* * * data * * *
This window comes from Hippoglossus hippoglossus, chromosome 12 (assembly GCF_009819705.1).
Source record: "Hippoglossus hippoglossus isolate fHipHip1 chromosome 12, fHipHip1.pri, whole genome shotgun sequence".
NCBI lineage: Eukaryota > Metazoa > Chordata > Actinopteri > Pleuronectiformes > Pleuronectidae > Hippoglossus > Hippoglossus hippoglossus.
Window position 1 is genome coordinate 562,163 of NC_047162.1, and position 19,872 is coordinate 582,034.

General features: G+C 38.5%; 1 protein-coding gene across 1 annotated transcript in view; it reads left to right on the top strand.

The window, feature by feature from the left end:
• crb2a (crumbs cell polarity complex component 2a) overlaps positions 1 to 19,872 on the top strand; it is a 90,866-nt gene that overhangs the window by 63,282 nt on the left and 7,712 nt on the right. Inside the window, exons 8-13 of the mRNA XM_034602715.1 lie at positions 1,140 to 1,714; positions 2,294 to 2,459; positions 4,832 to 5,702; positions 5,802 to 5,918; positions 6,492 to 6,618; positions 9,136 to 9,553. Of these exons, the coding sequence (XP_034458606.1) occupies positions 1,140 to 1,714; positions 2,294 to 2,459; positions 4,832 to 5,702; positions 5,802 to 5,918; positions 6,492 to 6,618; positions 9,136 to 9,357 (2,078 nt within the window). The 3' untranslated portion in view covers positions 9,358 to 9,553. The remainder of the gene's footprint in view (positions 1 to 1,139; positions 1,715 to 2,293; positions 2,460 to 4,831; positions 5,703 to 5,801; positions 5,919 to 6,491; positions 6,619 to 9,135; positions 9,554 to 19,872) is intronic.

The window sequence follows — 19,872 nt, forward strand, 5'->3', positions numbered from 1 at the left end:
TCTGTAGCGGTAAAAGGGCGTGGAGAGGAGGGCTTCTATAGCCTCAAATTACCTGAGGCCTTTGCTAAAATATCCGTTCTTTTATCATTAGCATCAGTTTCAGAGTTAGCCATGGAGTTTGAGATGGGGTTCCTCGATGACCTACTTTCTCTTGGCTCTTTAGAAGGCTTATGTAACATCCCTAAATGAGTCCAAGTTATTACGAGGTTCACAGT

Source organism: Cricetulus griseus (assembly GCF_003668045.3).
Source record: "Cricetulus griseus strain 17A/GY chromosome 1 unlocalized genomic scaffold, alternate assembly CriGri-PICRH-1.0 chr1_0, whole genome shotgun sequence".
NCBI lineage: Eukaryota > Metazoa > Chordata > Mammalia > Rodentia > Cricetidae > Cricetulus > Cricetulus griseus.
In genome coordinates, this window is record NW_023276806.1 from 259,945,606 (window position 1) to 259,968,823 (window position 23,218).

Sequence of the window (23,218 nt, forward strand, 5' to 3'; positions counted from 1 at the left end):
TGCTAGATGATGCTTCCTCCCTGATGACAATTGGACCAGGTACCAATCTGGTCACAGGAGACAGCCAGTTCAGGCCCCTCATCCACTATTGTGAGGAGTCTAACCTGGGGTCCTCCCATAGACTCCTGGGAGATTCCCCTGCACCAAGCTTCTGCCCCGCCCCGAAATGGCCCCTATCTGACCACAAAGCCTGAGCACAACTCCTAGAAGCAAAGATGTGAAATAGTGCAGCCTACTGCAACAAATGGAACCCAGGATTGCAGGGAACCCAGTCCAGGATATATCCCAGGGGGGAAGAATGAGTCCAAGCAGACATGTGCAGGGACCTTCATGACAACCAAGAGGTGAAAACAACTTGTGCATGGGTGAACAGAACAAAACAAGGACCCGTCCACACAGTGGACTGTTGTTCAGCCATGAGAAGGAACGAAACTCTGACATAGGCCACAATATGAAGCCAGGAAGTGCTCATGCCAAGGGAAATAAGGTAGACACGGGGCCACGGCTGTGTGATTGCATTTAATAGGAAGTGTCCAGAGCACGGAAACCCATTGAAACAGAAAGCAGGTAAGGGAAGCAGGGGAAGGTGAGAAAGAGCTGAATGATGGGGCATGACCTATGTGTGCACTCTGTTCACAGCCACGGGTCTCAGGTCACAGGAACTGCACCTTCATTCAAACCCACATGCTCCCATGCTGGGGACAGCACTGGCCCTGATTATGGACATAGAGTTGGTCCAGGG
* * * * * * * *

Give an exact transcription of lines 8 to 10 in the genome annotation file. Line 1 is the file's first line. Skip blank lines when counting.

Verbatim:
The window sequence follows — 19,872 nt, forward strand, 5'->3', positions numbered from 1 at the left end:
TCTGTAGCGGTAAAAGGGCGTGGAGAGGAGGGCTTCTATAGCCTCAAATTACCTGAGGCCTTTGCTAAAATATCCGTTCTTTTATCATTAGCATCAGTTTCAGAGTTAGCCATGGAGTTTGAGATGGGGTTCCTCGATGACCTACTTTCTCTTGGCTCTTTAGAAGGCTTATGTAACATCCCTAAATGAGTCCAAGTTATTACGAGGTTCACAGT

Source organism: Cricetulus griseus (assembly GCF_003668045.3).